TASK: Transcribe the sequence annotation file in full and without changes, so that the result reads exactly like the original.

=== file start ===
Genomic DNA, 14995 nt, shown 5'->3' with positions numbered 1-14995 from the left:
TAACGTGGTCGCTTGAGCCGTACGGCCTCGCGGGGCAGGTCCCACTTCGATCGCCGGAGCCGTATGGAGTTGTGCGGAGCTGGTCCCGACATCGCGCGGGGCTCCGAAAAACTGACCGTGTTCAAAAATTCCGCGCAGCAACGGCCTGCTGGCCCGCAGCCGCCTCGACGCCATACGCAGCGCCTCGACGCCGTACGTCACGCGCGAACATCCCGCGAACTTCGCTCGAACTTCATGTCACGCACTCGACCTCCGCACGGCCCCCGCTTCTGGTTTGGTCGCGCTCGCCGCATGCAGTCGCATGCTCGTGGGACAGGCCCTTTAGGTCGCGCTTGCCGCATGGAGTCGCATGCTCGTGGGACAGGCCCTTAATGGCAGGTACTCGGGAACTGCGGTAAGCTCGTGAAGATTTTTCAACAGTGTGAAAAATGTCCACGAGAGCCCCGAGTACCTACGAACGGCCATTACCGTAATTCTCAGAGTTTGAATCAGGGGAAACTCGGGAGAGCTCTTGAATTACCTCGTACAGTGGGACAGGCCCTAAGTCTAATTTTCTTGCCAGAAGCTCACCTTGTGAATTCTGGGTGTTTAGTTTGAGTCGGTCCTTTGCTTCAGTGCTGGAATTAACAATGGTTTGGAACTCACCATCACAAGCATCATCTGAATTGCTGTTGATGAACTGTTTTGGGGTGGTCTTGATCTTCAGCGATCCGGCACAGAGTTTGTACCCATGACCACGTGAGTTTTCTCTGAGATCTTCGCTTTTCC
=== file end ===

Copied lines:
Genomic DNA, 14995 nt, shown 5'->3' with positions numbered 1-14995 from the left:
TAACGTGGTCGCTTGAGCCGTACGGCCTCGCGGGGCAGGTCCCACTTCGATCGCCGGAGCCGTATGGAGTTGTGCGGAGCTGGTCCCGACATCGCGCGGGGCTCCGAAAAACTGACCGTGTTCAAAAATTCCGCGCAGCAACGGCCTGCTGGCCCGCAGCCGCCTCGACGCCATACGCAGCGCCTCGACGCCGTACGTCACGCGCGAACATCCCGCGAACTTCGCTCGAACTTCATGTCACGCACTCGACCTCCGCACGGCCCCCGCTTCTGGTTTGGTCGCGCTCGCCGCATGCAGTCGCATGCTCGTGGGACAGGCCCTTTAGGTCGCGCTTGCCGCATGGAGTCGCATGCTCGTGGGACAGGCCCTTAATGGCAGGTACTCGGGAACTGCGGTAAGCTCGTGAAGATTTTTCAACAGTGTGAAAAATGTCCACGAGAGCCCCGAGTACCTACGAACGGCCATTACCGTAATTCTCAGAGTTTGAATCAGGGGAAACTCGGGAGAGCTCTTGAATTACCTCGTACAGTGGGACAGGCCCTAAGTCTAATTTTCTTGCCAGAAGCTCACCTTGTGAATTCTGGGTGTTTAGTTTGAGTCGGTCCTTTGCTTCAGTGCTGGAATTAACAATGGTTTGGAACTCACCATCACAAGCATCATCTGAATTGCTGTTGATGAACTGTTTTGGGGTGGTCTTGATCTTCAGCGATCCGGCACAGAGTTTGTACCCATGACCACGTGAGTTTTCTCTGAGATCTTCGCTTTTCC